Enhanced visiting scheme reunites 600 loved ones with care home residents

Jemma Crew, PA Social Affairs Correspondent
·5-min read

An enhanced visiting scheme has reunited more than 600 relatives and close friends with care home residents since it started more than half a year ago.

Sunrise Senior Living UK and Gracewell Healthcare care groups identified residents who were deteriorating and invited relatives to become part of their care plan, developing a “Safe Visits” protocol to enable meaningful contact during the pandemic.

It has led to more than 400 enhanced visiting plans agreed with staff, residents and relatives since starting in August, reuniting more than 600 loved ones with residents.

Selected visitors are tested, trained in using personal protective equipment (PPE), and must agree to a contract setting out what the care home expects of them.

They help provide close contact care and support for residents showing signs of significant cognitive decline, weight loss, decreased mobility or distressed behaviour and mood disturbance.

The scheme predates Government guidance that said care home residents could receive regular indoor visits from a loved one, including a caregiver in certain cases, from March 8.

The daughter of a resident with Alzheimer’s disease said she does not believe her mother would still be alive without the programme allowing them to visit.

Sharon Duncalf, 56, and two family members have been able to visit 91-year-old Olive Duffy at Gracewell of Church Crookham care home in Hampshire, on and off since September.

Mrs Duffy’s mental health had deteriorated during the pandemic, she was struggling to use the home’s visiting pods and her family were unable to plan visits as these could only take place if she was having a good day.

They agreed an enhanced visiting plan, which allows them to arrange visits on the day in Mrs Duffy’s room, which Mrs Duncalf said has made an “immeasurable” difference.

Recalling the period before the scheme, she told the PA news agency: “The deterioration in my mother’s wellbeing was dramatic. She lost a lot of weight, she was confused, she didn’t understand why we couldn’t come, and those bad days were happening more frequently, there were less windows of good days.

“I could then see the difference, the measurable difference, in all of those points from September onwards, absolutely.”

The enhanced visits were paused over Christmas and have since restarted, with Mrs Duncalf observing a further deterioration in her mother’s health and wellbeing.

Mrs Duncalf, from Beaconsfield, Buckinghamshire, continued: “It is an immense difference and every time it happens and we are shut out, there’s part of her that never comes back, that’s a fact.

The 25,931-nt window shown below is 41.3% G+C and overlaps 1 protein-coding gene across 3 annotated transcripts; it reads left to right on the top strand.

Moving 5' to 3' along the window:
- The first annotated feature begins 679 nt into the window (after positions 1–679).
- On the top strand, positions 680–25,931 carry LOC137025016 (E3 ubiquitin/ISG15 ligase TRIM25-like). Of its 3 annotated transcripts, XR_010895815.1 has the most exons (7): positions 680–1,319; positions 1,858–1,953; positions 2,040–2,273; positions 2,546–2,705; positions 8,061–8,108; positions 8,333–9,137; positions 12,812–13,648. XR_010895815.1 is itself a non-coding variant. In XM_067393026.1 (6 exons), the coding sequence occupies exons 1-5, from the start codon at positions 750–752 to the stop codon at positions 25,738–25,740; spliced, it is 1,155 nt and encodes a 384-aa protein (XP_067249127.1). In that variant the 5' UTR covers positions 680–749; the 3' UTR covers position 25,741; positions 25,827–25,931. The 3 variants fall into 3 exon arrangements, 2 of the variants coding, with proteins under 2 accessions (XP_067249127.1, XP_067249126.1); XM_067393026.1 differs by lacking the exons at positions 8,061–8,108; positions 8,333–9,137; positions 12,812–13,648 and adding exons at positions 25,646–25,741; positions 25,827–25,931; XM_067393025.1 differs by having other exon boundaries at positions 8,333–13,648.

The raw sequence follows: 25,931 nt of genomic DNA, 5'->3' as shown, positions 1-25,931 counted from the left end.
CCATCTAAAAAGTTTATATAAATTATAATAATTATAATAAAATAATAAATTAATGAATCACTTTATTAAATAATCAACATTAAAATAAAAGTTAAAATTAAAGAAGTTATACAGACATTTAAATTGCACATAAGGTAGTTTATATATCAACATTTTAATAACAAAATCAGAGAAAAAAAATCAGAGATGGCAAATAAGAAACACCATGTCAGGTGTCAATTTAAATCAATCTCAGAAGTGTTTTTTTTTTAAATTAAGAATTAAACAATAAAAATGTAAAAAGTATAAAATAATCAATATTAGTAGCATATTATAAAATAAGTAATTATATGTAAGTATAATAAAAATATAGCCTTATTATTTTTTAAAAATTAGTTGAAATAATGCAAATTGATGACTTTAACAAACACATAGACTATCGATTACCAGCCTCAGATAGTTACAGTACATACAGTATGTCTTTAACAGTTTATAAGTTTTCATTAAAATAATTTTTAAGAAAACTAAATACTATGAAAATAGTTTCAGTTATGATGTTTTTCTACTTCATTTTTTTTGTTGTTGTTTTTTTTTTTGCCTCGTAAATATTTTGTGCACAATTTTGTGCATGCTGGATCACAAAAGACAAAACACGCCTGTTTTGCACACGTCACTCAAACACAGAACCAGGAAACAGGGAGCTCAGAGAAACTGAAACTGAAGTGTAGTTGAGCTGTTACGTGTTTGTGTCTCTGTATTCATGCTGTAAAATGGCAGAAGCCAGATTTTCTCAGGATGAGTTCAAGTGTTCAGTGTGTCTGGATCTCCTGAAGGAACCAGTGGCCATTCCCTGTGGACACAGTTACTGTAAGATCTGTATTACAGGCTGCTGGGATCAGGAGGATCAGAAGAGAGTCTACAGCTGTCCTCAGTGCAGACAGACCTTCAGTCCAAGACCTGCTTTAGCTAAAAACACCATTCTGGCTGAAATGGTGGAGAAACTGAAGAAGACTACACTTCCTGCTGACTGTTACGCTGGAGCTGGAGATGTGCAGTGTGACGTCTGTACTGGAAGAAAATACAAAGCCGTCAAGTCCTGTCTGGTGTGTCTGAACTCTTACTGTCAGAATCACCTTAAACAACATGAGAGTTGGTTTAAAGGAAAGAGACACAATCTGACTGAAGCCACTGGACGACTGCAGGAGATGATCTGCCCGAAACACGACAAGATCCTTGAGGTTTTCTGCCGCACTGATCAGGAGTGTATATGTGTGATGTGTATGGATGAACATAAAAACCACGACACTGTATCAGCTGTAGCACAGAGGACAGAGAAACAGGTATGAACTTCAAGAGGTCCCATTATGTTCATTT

“So for those less fortunate people that don’t have the choice, and also have a huge degree of inflexibility in the management of the care homes, I can’t describe how heartbreaking that must be, because I know how it was for us as a family over Christmas.”

She added: “If I look at what happened to my mum, if that had just been allowed to continue, then I strongly suspect she wouldn’t be here right now.”

Staff at Church Crookham said they witnessed the transformation of another resident after she was able to receive regular visits from her brother.

Joanne Lowe, who has Down’s syndrome, was admitted to the care home in January after a four-week stay in hospital where she contracted coronavirus and developed an ungradable pressure sore.

The 42-year-old was struggling to eat, drink, talk or engage with staff and, in the absence of any diagnosis, staff believed she was near to the end of her life.

They enabled her brother – the only person she trusted at the time – to visit and assist her at mealtimes each day, and within days she had started eating, drinking, and “building up a rapport” with staff.

She has since been diagnosed with early onset dementia.

David Lowe, 45, said he only agreed for his sister to be discharged to the home because he was able to agree a visiting plan, which has been “excellent”.

He said: “So that was really beneficial and (the staff) are very good – it has been really good for me and for Jo that I can go in, as I do, visit her and that has been really beneficial to her rehabilitation.”

Woman plays cards with mother
Sharon Duncalf said the visits have made an ‘immeasurable’ difference (Andrew Matthews/PA)

Mr Lowe, from east Hampshire, hopes his sister will be able to move to a home for people of a similar age with learning disabilities once her nursing needs have reduced.

He added: “Without the help of Gracewell it would have been extremely difficult, I don’t know quite what we would have done without that.”

General manager Racquel Merdegia said Ms Lowe “improved a lot” within weeks, which showed the importance of enabling families to help care for their loved ones.

She said: “I think the main thing here is the importance of the connection to the family, especially if that is the only way for us to get on track, and also to make sure that she would start eating and drinking.”

Anna Selby, the groups’ Covid-19 taskforce lead, said there has been an undeniable and “dramatic” improvement in residents’ happiness since introducing meaningful visits.

She said: “Care home visits are vital in ensuring residents remain connected to the outside world and they are crucial in lessening feelings of loneliness and isolation, which can be detrimental to residents’ mental and physical health.

“Visits can also drastically reduce distress amongst residents, particularly those living with dementia.”

She said the wellbeing of residents “needs to be at the top of the Government’s agenda going forward”, adding: “It is so important that appropriate measures are put in place so that meaningful visits can continue in all care homes, to ensure residents can live happy and fulfilling lives.”